As I mentioned, the WSM had a fair number of position papers, and had an “on paper” orthodoxy of platformism. Basically this outlined a strategy in which the specific political organisation (in this case the WSM) would attempt to intervene in larger mass organisations to convince them of anarchist ideas. The organisation would serve as a sort of think tank for the working class and its members would be among the most active, progressive and, indeed, leading elements in these mass organisations. Since in Ireland the only mass class organisations were the unions, this meant an organisational dualism– a syndicalist strategy with an anti-electoral party intervening to help provide political direction.
The actual orientation of the WSM did not however line up with the position papers. Many people were probably not even aware of the stated strategy and many of those that were did not think it was a good strategy, though there were some exceptions (Kevin Doyle, Alan MacSimoin, James O’Brien and a few others).
This meant that the above schema of values, together with the strategy of social revolution, were the binding ideology of the WSM in practice. Revolution was really the only strategic answer that was widely shared – and since insurrection was not really considered viable or desirable by most people in the WSM, the tactics were very rarely connected with this strategy.
Of course, coming from my previous position of near total political incoherence into something at least vaguely coherent meant that I spent most of the time giving the benefit of the doubt to the various ideas. I did not however shy away from problems, but continued to interrogate them through conversation and reading.
One of the first potential problems with the schema which I noticed was the apparent difficulty in the strategy of revolution and prefiguration. If violence tends to lead to authoritarian might-makes-right sort of conditions, doesn’t violence as a means lead to ends which share these qualities?
I began asking other members how a non-hierarchical peaceful communist society could arise from violent confrontation with the state. This lead to a wide range of answers.
One response is that revolution could look more like the colour revolutions (of the former Soviet Block states), where the state apparatus puts up vanishingly small resistance to the transformation. Other responses put revolution as a more fuzzy thing closer to reform – like what the civil rights movement had achieved in the US. Some accepted that prefiguration and violence were not entirely compatible but that we could only hope to minimise the violence and we probably would not get ideal outcomes no matter what.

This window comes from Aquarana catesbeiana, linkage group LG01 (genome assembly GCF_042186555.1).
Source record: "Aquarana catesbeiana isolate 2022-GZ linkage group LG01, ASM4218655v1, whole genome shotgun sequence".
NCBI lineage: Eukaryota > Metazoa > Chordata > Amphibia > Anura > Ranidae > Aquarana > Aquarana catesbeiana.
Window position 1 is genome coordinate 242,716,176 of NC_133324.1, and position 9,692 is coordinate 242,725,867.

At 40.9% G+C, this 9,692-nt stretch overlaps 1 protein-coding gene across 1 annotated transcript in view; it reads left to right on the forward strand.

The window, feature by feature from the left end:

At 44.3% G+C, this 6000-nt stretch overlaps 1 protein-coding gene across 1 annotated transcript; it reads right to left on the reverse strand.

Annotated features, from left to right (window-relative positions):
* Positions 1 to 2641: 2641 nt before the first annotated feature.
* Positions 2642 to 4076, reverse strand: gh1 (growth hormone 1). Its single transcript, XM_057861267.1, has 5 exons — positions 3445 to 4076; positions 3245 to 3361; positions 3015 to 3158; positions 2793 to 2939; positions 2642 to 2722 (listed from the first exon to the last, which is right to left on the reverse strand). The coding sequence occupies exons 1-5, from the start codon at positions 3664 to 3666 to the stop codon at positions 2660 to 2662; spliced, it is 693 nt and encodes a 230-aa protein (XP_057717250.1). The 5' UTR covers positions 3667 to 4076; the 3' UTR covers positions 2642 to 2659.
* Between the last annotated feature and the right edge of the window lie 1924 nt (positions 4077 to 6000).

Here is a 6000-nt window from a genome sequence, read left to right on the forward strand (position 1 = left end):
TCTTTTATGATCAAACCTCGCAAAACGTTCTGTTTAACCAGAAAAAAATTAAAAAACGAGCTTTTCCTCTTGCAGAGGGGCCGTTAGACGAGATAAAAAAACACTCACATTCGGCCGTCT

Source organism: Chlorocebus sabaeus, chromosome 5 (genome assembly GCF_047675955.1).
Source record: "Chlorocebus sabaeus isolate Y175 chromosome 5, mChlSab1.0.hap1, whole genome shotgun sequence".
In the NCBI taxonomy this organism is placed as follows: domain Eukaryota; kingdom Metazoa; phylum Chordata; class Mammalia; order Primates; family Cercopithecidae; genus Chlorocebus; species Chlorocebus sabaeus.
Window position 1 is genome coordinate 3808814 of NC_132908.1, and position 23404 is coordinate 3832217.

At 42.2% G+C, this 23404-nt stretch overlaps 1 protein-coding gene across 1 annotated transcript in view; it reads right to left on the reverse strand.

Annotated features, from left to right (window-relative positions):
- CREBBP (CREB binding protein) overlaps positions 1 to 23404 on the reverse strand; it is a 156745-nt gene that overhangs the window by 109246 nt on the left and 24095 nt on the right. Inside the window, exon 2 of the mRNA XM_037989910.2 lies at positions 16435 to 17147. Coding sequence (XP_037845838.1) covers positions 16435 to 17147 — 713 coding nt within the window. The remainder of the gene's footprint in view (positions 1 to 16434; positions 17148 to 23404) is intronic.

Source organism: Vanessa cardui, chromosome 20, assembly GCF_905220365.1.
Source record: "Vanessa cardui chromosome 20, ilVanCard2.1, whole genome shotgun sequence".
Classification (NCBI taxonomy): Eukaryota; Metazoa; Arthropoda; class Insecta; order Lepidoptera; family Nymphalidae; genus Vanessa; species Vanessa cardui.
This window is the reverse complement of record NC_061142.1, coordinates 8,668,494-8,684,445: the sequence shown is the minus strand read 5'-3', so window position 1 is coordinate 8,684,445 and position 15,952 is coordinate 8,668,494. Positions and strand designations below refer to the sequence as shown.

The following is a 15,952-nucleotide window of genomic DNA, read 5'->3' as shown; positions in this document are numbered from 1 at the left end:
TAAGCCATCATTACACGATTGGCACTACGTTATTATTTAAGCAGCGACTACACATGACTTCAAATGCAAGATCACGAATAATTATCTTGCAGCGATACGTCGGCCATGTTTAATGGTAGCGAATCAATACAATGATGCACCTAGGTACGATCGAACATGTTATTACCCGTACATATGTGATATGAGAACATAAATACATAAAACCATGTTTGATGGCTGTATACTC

These questions sent me off on a project to gain a better understanding of the meaning of revolution. Remarkably there is scarcely any useful anarchist analysis of revolution (Bookchin, Guérin, excepted, however both are arguably Marxists) or really anything with a long strategic or theoretical view. There are a few books by anarchists about specific revolutions, but they range from poor to middling in quality for the most part. For that reason I was forced into a sort of eclecticism.
Revolution was not the only element which was fairly ambiguous. Anarchist anti-statism turned out also to be a slippery fish. At the same time that the WSM demanded the smashing of the state, we would call for nationalisation of resources, no cut-backs in social services and sometimes even increases in taxation to support a social welfare state.
Partly this was possible due to a very exacting definition of the state: the exercise of ruling class domination by force in the last instance. This was in fact the definition that Engels sometimes used. However, the constancy of this definition was far from obvious. Sometimes things could be argued on the basis of a different notion of the state without defining what it was. Arguments against greater EU integration were often made on the basis of anti-statism, without specific reference to this formula. Sometimes people would be for or against supporting increases in the welfare state depending on their particular internal semantic understanding of “state”.
César De Paepe, an early anarchist, had run into a similar problem when debating with other anarchists about whether we would have administrations on questions of public goods, such as roads, lighting and public health. Eventually he capitulated to reason and said he was for a workers state if having these things was synonymous with having a state.
When I probed people about institutions which could make binding decisions about public policy at scale – such as roads, public health, global warming, etc. it turned out that the question was not merely definitional. People had vast differences in their internal mental model of the state, and a fair number of people rejected that we should have institutions capable of making such scaled decisions (or sometimes any institutions at all!).